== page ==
Don't Listen to Stephen A. Smith: Believe Tiger Woods' Apology

Kevin RobertsSenior Writer IFebruary 19, 2010

PONTE VEDRA BEACH, FL - FEBRUARY 19:  Tiger Woods makes a statement from the Sunset Room on the second floor of the TPC Sawgrass, home of the PGA Tour on February 19, 2010 in Ponte Vedra Beach, Florida. Woods publicly admitted to cheating on his wife Elin Nordegren but maintained that the issues remain 'a matter between a husband and a wife.'  (Photo by Lori Moffett-Pool/Getty Images)
Pool/Getty Images

This article was originally published here.

We've had months to speculate, spread rumors, read tabloids, and talk trash.

Tiger Woods did some bad, bad things and deserved every bit of criticism directed his way. Even he admitted that.

He admitted he was selfish, irresponsible, and foolish. He admitted everything.

He spoke in front of cameras, in front of a room full of people, and he came prepared. He used written words on a piece of paper as a guide, and while it sounded as if he'd read it in front of a mirror a hundred times, it still felt genuine.

But not according to Stephen A. Smith, aka "I'll say anything that gets me quoted."

Smith is a joke, always has been, and always will be. He has no right to even begin to question Woods' motives or beliefs, let alone whether he's actually genuine.

Smith called Woods' open apology "fake" and "phony" and said that he was a robot, merely reading a script.

He even questioned what world everyone else was living in, because they clearly weren't living in the same world he was.

Thank God for that.

Smith is doing exactly what we expect of him. He's kicking a man when he's down. He's "speaking his mind" without actually using it.

He's opening that stupid, loose-tongued mouth for the public to hear all of his ridiculous comments. Because he thinks he's entitled to it, because he gets paid to do it, and because he loves to go against the grain.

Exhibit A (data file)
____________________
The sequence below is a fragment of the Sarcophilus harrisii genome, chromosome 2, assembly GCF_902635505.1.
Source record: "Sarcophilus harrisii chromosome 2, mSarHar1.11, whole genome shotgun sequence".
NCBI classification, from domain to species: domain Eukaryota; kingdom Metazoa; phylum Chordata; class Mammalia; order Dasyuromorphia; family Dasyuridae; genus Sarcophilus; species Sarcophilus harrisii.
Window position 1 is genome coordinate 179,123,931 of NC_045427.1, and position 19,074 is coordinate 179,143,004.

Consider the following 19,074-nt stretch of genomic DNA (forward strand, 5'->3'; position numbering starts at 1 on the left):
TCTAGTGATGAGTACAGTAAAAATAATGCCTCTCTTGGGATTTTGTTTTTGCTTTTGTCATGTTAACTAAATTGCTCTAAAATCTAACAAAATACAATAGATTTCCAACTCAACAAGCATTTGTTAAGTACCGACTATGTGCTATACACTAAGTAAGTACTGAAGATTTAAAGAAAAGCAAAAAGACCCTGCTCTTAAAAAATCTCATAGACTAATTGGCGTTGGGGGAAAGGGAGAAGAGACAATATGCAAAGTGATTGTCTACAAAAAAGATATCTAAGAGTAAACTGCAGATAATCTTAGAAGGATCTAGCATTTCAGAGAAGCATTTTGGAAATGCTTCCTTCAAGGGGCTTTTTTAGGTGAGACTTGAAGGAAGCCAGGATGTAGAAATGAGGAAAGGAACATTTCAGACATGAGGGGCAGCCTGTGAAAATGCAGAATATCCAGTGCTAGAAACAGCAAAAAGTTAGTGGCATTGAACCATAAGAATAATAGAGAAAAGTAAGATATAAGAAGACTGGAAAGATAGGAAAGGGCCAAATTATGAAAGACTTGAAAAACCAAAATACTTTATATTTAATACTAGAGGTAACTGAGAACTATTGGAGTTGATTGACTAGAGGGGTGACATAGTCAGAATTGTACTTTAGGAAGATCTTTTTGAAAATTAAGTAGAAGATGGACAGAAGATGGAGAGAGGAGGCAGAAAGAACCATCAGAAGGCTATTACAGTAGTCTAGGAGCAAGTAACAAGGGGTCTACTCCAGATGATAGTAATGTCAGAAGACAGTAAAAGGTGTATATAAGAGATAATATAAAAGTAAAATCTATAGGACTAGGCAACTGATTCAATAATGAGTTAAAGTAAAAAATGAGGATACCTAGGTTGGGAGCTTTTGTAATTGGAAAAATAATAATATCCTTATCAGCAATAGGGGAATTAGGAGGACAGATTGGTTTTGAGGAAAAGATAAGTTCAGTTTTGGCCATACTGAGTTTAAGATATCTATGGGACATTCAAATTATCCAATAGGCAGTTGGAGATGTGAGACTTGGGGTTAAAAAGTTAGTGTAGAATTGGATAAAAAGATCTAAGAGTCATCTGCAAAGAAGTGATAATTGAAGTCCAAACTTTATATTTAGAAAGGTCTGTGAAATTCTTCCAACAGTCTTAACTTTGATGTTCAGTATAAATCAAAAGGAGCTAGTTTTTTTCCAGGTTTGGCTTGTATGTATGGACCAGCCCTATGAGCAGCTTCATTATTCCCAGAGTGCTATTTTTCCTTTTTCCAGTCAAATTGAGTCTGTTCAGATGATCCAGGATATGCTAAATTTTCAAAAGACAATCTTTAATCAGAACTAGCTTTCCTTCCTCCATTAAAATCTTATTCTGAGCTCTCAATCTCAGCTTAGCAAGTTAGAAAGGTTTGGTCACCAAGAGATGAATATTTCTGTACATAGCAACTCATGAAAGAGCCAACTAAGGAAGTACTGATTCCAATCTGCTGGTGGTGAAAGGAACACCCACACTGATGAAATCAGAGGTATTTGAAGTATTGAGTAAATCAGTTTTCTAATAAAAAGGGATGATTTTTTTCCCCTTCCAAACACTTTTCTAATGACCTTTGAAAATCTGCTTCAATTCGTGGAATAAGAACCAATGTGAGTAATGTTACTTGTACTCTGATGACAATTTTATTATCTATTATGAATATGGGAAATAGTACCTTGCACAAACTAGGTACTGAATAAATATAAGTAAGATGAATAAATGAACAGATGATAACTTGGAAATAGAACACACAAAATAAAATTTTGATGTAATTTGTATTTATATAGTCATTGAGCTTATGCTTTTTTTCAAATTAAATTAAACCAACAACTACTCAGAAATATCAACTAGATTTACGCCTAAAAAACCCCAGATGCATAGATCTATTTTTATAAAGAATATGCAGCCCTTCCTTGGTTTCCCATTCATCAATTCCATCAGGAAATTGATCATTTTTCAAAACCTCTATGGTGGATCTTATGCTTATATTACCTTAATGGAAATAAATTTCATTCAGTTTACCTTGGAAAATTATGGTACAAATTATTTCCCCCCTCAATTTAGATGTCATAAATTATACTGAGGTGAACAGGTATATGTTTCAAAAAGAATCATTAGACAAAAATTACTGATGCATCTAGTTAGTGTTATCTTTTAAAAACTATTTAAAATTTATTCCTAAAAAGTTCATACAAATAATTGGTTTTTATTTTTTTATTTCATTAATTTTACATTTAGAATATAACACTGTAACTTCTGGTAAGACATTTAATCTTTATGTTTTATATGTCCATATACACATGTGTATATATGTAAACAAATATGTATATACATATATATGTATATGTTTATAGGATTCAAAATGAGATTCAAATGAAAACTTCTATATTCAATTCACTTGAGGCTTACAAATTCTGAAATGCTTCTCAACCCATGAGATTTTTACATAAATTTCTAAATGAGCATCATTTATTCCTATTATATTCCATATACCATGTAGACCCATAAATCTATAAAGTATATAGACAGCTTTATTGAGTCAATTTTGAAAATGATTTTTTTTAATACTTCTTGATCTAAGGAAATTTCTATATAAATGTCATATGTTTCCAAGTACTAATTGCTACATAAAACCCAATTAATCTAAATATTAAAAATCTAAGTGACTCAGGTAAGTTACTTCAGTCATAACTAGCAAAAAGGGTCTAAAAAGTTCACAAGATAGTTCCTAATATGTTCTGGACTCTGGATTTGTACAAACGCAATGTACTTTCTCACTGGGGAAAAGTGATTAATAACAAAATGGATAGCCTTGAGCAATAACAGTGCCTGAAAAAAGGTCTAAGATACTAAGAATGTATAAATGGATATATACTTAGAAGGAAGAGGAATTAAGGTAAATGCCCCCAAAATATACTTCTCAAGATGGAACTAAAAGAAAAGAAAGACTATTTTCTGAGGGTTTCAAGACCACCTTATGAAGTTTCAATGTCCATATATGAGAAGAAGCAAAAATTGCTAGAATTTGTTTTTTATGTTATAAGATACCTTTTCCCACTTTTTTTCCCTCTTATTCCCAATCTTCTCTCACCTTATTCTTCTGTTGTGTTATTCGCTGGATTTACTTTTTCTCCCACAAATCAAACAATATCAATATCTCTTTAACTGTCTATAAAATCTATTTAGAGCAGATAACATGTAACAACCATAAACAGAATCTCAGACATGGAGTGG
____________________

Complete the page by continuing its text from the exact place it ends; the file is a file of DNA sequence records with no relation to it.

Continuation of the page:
Well, even ESPN's Skip Bayless would agree that, while it will get you popularity (good or bad), it's not always best to argue or disagree just to do so.

Tiger Woods braved the cold stares of all the people sitting on their couches across America. The guy is in rehab, trying to repair his marriage, his self-esteem, his ego, and his marriage.

He doesn't need people telling him it's all for nothing. That he's a fake. That his words weren't honest or sincere.

I watched Woods read from a piece of paper, plead to (or scold) the media, and tell them not to follow his wife and children.

I wasn't offended by anything he said. Rather, I was impressed.

He covered all the bases, made all the appropriate apologies, and asked in his final statement for all of America to think about one day being able to look at him as they once had.

As a role model, a good person, and a family man.

He made his mistakes, and he's paying dearly for them.

It's time to accept his apology for what it was: simply a step in the process, something he had to do, and unless we can prove it to be fake, a sincere and genuine piece of the puzzle that leads to him putting his life back together.

Humpy Dumpty fell off the wall, and he's trying to get back up again. Let's not let people like Stephen A. Smith abuse their power and thwart those attempts.

More, let's help Woods patch things up. Be patient. Wait for him to figure it out. He may not play at the Masters. He may not even play this year.

But that's beside the point. He's a man, a husband, and a father before a golfer. Even Stephen A. Smith should be able to respect that. Emphasis on should .

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